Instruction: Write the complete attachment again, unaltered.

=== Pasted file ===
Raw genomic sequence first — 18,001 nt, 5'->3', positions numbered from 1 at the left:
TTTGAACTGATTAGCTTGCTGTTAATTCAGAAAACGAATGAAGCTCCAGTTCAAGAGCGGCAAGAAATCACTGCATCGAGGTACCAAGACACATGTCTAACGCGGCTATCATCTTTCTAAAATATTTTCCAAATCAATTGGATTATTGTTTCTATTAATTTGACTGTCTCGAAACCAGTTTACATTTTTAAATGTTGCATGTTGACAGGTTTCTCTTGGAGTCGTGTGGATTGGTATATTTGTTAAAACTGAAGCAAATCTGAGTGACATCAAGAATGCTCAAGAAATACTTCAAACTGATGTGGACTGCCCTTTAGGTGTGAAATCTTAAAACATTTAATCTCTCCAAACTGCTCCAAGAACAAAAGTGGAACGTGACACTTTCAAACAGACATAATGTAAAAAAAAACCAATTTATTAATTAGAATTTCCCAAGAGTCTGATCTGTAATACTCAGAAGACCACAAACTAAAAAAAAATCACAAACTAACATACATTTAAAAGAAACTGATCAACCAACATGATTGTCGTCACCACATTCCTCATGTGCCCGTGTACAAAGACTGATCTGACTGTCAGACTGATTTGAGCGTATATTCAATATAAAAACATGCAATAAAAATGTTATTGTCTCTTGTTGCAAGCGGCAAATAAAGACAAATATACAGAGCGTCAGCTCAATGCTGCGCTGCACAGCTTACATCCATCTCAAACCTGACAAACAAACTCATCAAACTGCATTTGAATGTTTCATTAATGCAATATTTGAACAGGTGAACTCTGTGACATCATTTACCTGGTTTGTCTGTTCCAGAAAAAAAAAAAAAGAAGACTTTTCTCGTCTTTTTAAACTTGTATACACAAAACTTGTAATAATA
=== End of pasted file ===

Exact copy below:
Raw genomic sequence first — 18,001 nt, 5'->3', positions numbered from 1 at the left:
TTTGAACTGATTAGCTTGCTGTTAATTCAGAAAACGAATGAAGCTCCAGTTCAAGAGCGGCAAGAAATCACTGCATCGAGGTACCAAGACACATGTCTAACGCGGCTATCATCTTTCTAAAATATTTTCCAAATCAATTGGATTATTGTTTCTATTAATTTGACTGTCTCGAAACCAGTTTACATTTTTAAATGTTGCATGTTGACAGGTTTCTCTTGGAGTCGTGTGGATTGGTATATTTGTTAAAACTGAAGCAAATCTGAGTGACATCAAGAATGCTCAAGAAATACTTCAAACTGATGTGGACTGCCCTTTAGGTGTGAAATCTTAAAACATTTAATCTCTCCAAACTGCTCCAAGAACAAAAGTGGAACGTGACACTTTCAAACAGACATAATGTAAAAAAAAACCAATTTATTAATTAGAATTTCCCAAGAGTCTGATCTGTAATACTCAGAAGACCACAAACTAAAAAAAAATCACAAACTAACATACATTTAAAAGAAACTGATCAACCAACATGATTGTCGTCACCACATTCCTCATGTGCCCGTGTACAAAGACTGATCTGACTGTCAGACTGATTTGAGCGTATATTCAATATAAAAACATGCAATAAAAATGTTATTGTCTCTTGTTGCAAGCGGCAAATAAAGACAAATATACAGAGCGTCAGCTCAATGCTGCGCTGCACAGCTTACATCCATCTCAAACCTGACAAACAAACTCATCAAACTGCATTTGAATGTTTCATTAATGCAATATTTGAACAGGTGAACTCTGTGACATCATTTACCTGGTTTGTCTGTTCCAGAAAAAAAAAAAAAGAAGACTTTTCTCGTCTTTTTAAACTTGTATACACAAAACTTGTAATAATA